Cablegate: Tibet: Mfa Organizes Tightly Controlled Trip To

DE RUEHBJ #1210/01 0911303
O 311303Z MAR 08




E.O. 12958: DECL: 03/31/2028


Classified By: Deputy Chief of Mission Dan Piccuta.
Reasons 1.4 (b) and (d).


1. (C) With less than 24-hours notice to participating
Embassies, China's Ministry of Foreign Affairs,
together with the Tibetan Autonomous Region (TAR)
Government, organized an overnight trip to Lhasa March
28 to 29. Fifteen Beijing-based diplomats, including
PolOff, participated. Diplomats were shown destroyed
shops, a burnt school building and two hospitals
treating wounded security officers and civilians. The
trip was tightly controlled and Chinese journalists
were present at nearly all meetings. PolOff observed
extensive damage to shops starting two to three blocks
east of the Potala Palace and increasing in areas
closer to the Tibetan quarter. TAR officials sought
to demonstrate that both Han and Tibetans had suffered
as a result of the violence and rioting. While PolOff
saw a significant presence of regular police, there
was a noticeable absence of military vehicles or anti-
riot equipment. The delegation met with TAR Chairman
Qiangba Puncog. At the meeting with Qiangba Puncog,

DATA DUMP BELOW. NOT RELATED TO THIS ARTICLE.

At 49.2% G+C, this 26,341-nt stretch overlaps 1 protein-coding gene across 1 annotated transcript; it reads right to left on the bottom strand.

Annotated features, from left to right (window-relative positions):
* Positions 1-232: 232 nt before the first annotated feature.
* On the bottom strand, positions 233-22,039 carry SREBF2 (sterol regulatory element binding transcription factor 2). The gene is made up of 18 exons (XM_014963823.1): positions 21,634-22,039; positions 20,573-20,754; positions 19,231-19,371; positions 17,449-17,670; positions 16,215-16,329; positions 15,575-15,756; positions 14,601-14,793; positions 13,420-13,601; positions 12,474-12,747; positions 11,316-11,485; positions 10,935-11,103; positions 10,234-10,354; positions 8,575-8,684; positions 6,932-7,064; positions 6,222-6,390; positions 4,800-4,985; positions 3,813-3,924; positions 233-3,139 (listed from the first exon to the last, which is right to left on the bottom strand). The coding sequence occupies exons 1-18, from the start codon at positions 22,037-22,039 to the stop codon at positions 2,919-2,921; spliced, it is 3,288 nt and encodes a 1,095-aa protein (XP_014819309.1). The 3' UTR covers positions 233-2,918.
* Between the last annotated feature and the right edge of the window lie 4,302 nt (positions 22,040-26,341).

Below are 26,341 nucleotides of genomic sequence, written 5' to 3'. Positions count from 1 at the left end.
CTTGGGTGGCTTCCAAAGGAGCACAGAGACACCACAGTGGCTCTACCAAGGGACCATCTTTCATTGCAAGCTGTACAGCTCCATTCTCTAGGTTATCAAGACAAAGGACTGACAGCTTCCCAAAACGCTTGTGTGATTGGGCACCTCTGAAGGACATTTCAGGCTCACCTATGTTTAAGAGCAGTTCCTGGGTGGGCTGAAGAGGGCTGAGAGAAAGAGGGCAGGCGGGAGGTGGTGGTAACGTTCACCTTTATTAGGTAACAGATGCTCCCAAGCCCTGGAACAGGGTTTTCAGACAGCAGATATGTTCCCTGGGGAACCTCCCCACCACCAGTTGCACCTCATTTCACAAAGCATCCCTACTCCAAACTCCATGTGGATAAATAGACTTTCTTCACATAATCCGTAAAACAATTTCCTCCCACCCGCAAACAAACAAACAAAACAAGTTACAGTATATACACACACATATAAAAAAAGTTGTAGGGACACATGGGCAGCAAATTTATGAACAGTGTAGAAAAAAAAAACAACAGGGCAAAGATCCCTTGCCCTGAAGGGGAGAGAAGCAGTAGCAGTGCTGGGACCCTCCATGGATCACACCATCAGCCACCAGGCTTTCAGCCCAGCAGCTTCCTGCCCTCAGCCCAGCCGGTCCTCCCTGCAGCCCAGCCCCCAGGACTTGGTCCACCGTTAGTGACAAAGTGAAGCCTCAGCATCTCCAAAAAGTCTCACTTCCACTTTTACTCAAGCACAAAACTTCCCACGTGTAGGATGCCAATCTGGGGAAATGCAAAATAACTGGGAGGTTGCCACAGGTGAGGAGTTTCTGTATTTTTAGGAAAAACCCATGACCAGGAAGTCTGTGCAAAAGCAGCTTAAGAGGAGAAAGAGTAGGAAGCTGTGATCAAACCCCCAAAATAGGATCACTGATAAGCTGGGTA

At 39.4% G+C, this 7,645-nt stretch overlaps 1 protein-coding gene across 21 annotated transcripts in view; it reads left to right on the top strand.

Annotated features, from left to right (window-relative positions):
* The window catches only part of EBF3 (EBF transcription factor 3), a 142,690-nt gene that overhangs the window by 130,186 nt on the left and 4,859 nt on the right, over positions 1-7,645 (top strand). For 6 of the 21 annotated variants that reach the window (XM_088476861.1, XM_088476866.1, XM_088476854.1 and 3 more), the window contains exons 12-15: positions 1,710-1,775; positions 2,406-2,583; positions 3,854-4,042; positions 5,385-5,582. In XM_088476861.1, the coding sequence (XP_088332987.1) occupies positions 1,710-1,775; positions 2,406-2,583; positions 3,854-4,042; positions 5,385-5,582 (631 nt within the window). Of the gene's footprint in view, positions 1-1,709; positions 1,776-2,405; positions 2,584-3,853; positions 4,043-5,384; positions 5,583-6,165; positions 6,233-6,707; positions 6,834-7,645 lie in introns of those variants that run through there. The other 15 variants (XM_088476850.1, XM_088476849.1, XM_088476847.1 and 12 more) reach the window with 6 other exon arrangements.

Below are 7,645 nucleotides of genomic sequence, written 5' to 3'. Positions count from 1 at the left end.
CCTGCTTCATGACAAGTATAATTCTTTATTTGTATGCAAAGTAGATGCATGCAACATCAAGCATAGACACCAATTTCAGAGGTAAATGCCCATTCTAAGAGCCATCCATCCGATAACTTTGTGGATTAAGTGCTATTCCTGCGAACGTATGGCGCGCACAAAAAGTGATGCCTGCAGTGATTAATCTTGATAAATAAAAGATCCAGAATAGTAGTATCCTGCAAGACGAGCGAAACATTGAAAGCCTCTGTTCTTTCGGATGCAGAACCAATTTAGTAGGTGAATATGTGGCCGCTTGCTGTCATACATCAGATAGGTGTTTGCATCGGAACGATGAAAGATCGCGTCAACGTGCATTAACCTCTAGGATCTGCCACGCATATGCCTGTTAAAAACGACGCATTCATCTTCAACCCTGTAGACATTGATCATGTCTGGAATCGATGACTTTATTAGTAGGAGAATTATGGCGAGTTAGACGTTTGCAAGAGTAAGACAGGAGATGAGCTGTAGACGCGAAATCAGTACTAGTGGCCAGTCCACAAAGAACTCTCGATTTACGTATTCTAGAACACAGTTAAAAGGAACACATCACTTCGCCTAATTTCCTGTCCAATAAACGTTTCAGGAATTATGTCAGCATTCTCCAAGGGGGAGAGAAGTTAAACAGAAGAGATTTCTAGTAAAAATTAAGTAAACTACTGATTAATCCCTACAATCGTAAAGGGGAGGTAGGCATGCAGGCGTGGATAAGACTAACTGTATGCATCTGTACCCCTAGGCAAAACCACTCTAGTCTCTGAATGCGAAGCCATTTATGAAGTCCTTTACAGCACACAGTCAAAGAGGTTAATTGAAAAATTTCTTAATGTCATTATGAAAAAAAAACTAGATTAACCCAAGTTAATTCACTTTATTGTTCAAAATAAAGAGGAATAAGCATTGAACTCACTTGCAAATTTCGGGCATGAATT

diplomats pressed for details about the number of dead
and the charges against those currently under
detention. PolOff urged China to exercise restraint
and engage in substantive dialogue with the Dalai
Lama's representatives. PolOff also repeated to the
TAR Chairman the USG's request for unfettered access
for diplomats to all Tibetan areas.

2. (C) Summary continued. In response to the
diplomatic delegation's collective request to visit
the Jokhang Temple and speak with monks involved in a
March 27 demonstration in front of an MFA-led group of
foreign journalists, MFA and TAR officials arranged a
hasty visit to Barkhor Square and the Jokhang on the
morning of March 29. Diplomats met with a single
monk, who said all of his colleagues were "sleeping"
and thus "unavailable" to meet with the delegation.
The Barkhor area was almost devoid of people, save for
security attached to the delegation. Organizers
denied PolOff's requests to venture into the city to
meet with Amcits, but PolOff was given the opportunity
to meet with one Amcit at the delegation's hotel.
Government organizers also arranged for foreign
residents of Lhasa, including two American NGO
workers, to attend a briefing with Tibetan scholars
and Buddhist figures, where PolOff was able to speak
with them. The foreign residents were mainly chosen
by the TAR Government, however, not the participating